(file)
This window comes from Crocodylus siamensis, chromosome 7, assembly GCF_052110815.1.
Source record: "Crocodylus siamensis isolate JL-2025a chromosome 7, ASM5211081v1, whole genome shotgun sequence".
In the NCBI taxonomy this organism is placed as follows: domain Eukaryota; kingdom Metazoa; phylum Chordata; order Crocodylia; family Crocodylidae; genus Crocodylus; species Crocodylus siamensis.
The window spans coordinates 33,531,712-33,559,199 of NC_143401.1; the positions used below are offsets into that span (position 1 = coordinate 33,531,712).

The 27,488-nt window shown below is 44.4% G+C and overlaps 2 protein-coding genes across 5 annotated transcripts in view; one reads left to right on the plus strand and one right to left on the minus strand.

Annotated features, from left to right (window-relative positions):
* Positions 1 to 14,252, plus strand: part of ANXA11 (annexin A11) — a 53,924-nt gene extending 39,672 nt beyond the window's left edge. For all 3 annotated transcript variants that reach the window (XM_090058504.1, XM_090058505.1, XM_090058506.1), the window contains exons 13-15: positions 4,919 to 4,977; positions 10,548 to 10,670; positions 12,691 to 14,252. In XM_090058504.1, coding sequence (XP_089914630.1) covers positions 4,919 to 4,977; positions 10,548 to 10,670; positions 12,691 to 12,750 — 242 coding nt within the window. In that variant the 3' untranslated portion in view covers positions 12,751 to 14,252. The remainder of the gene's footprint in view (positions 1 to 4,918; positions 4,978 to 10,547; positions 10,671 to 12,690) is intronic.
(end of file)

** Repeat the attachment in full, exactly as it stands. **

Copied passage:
This window comes from Crocodylus siamensis, chromosome 7, assembly GCF_052110815.1.
Source record: "Crocodylus siamensis isolate JL-2025a chromosome 7, ASM5211081v1, whole genome shotgun sequence".
In the NCBI taxonomy this organism is placed as follows: domain Eukaryota; kingdom Metazoa; phylum Chordata; order Crocodylia; family Crocodylidae; genus Crocodylus; species Crocodylus siamensis.
The window spans coordinates 33,531,712-33,559,199 of NC_143401.1; the positions used below are offsets into that span (position 1 = coordinate 33,531,712).

The 27,488-nt window shown below is 44.4% G+C and overlaps 2 protein-coding genes across 5 annotated transcripts in view; one reads left to right on the plus strand and one right to left on the minus strand.

Annotated features, from left to right (window-relative positions):
* Positions 1 to 14,252, plus strand: part of ANXA11 (annexin A11) — a 53,924-nt gene extending 39,672 nt beyond the window's left edge. For all 3 annotated transcript variants that reach the window (XM_090058504.1, XM_090058505.1, XM_090058506.1), the window contains exons 13-15: positions 4,919 to 4,977; positions 10,548 to 10,670; positions 12,691 to 14,252. In XM_090058504.1, coding sequence (XP_089914630.1) covers positions 4,919 to 4,977; positions 10,548 to 10,670; positions 12,691 to 12,750 — 242 coding nt within the window. In that variant the 3' untranslated portion in view covers positions 12,751 to 14,252. The remainder of the gene's footprint in view (positions 1 to 4,918; positions 4,978 to 10,547; positions 10,671 to 12,690) is intronic.